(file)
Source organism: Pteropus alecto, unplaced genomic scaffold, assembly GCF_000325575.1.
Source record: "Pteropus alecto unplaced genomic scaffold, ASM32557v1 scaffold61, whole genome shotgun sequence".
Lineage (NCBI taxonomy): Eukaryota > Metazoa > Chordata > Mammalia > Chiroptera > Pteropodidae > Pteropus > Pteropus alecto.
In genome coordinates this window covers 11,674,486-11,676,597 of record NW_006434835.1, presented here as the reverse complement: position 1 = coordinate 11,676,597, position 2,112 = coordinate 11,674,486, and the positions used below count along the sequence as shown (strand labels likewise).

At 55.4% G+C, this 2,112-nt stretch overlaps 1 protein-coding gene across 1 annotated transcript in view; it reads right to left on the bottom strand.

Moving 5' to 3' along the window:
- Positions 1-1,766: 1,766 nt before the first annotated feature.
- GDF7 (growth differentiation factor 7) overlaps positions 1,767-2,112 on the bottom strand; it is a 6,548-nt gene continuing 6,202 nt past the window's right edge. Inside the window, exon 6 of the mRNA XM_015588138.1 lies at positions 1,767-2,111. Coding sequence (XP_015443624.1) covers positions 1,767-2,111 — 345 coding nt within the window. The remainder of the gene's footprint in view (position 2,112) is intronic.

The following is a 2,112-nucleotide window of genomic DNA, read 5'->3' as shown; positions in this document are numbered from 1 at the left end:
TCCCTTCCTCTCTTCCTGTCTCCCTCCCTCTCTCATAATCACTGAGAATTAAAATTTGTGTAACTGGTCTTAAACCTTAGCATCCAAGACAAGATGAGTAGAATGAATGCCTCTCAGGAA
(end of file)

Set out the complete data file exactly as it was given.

Source organism: Pteropus alecto, unplaced genomic scaffold, assembly GCF_000325575.1.
Source record: "Pteropus alecto unplaced genomic scaffold, ASM32557v1 scaffold61, whole genome shotgun sequence".
Lineage (NCBI taxonomy): Eukaryota > Metazoa > Chordata > Mammalia > Chiroptera > Pteropodidae > Pteropus > Pteropus alecto.
In genome coordinates this window covers 11,674,486-11,676,597 of record NW_006434835.1, presented here as the reverse complement: position 1 = coordinate 11,676,597, position 2,112 = coordinate 11,674,486, and the positions used below count along the sequence as shown (strand labels likewise).

At 55.4% G+C, this 2,112-nt stretch overlaps 1 protein-coding gene across 1 annotated transcript in view; it reads right to left on the bottom strand.

Moving 5' to 3' along the window:
- Positions 1-1,766: 1,766 nt before the first annotated feature.
- GDF7 (growth differentiation factor 7) overlaps positions 1,767-2,112 on the bottom strand; it is a 6,548-nt gene continuing 6,202 nt past the window's right edge. Inside the window, exon 6 of the mRNA XM_015588138.1 lies at positions 1,767-2,111. Coding sequence (XP_015443624.1) covers positions 1,767-2,111 — 345 coding nt within the window. The remainder of the gene's footprint in view (position 2,112) is intronic.

The following is a 2,112-nucleotide window of genomic DNA, read 5'->3' as shown; positions in this document are numbered from 1 at the left end:
TCCCTTCCTCTCTTCCTGTCTCCCTCCCTCTCTCATAATCACTGAGAATTAAAATTTGTGTAACTGGTCTTAAACCTTAGCATCCAAGACAAGATGAGTAGAATGAATGCCTCTCAGGAA